According to new guidelines unveiled Friday, companies in China would need official approval to transmit vital data abroad, tightening Beijing’s control over information and potentially disrupting operations for foreign enterprises.
The action is necessary to protect the Chinese public and “defend national security,” according to China’s Cyberspace Administration.
The government of President Xi Jinping views information about China’s 1.4 billion citizens in private hands as a potential security danger. It has published a flurry of guidelines aimed at strengthening control over how businesses collect and manage data.
Investors have slashed the overall market value of e-commerce platform Alibaba, games and social media operator Tencent, and other digital companies by more than $1.3 trillion since a data security crackdown began in late 2020.
According to the CAC, companies who want to send sensitive data overseas must report on the amount and type of data involved, as well as security procedures. Within a week, regulators would determine whether to accept it or undertake their own investigation, which might take up to 60 days.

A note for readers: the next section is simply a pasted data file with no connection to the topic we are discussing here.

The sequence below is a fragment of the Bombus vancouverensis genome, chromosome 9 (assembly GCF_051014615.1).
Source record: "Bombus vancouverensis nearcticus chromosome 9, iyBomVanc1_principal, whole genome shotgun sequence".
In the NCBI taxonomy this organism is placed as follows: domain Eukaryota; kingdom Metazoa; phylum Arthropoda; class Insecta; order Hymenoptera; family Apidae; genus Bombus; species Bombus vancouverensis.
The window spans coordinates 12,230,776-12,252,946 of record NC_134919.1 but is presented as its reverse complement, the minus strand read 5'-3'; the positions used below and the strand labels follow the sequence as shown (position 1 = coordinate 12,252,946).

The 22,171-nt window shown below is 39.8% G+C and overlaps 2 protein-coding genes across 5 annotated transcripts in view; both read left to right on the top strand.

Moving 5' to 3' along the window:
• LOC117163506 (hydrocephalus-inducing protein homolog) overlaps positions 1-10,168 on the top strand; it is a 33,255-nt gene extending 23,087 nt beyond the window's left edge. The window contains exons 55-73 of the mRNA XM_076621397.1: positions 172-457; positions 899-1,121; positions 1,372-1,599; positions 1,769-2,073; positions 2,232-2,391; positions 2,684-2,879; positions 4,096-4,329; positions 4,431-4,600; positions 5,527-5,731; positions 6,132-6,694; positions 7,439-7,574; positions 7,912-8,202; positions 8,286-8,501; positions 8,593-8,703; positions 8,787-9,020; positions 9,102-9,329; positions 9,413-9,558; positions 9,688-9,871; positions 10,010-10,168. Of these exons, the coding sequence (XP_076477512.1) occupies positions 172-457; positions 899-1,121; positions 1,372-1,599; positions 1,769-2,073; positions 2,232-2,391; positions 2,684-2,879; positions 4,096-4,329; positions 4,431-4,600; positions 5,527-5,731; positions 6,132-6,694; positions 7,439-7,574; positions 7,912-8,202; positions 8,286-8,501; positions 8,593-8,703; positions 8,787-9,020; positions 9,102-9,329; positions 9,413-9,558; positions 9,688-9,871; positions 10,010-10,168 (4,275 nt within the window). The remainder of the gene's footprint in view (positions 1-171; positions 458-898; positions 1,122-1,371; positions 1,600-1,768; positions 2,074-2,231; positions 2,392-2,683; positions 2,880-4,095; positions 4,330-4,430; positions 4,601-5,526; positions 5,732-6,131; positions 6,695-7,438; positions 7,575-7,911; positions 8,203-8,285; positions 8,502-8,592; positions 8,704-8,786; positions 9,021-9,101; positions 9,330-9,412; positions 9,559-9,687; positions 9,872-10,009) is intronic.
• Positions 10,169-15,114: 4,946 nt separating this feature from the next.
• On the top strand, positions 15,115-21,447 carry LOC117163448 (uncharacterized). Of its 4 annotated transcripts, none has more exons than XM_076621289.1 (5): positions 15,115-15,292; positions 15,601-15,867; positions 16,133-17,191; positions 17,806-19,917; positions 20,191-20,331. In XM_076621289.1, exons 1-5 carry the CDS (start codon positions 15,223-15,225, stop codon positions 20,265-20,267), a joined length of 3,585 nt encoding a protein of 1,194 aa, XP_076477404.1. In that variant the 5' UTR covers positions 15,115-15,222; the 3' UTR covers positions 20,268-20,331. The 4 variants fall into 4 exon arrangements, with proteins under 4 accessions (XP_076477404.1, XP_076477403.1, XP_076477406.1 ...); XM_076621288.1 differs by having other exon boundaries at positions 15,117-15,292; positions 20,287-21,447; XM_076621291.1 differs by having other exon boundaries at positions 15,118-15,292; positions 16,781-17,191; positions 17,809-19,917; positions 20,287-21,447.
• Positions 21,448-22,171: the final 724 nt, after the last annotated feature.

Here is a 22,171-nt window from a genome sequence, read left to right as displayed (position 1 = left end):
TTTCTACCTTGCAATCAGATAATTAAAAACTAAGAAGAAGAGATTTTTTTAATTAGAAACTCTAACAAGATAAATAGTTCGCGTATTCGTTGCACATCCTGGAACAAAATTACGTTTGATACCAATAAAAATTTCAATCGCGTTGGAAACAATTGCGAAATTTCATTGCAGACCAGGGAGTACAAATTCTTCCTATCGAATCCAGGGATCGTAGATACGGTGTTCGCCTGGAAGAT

The rules would apply to transfers involving at least 10,000 people’s “sensitive personal information,” as well as any company that manages data on more than one million people. They don’t say anything about what’s significant or sensitive.
Companies are not allowed to store information about Chinese citizens outside of China, according to previous regulations.
As a result, worldwide corporations have complained that they are at a disadvantage because they can’t integrate data from China with data from other countries, but Chinese competitors can collect all of their data at their headquarters.
A separate law, which goes into effect on Monday, specifies security standards, prevents corporations from releasing customer information without their consent, and requires them to limit the amount of data they gather. Unlike in Western countries, China’s data privacy laws include no provision for limiting government or ruling Communist Party access to personal data.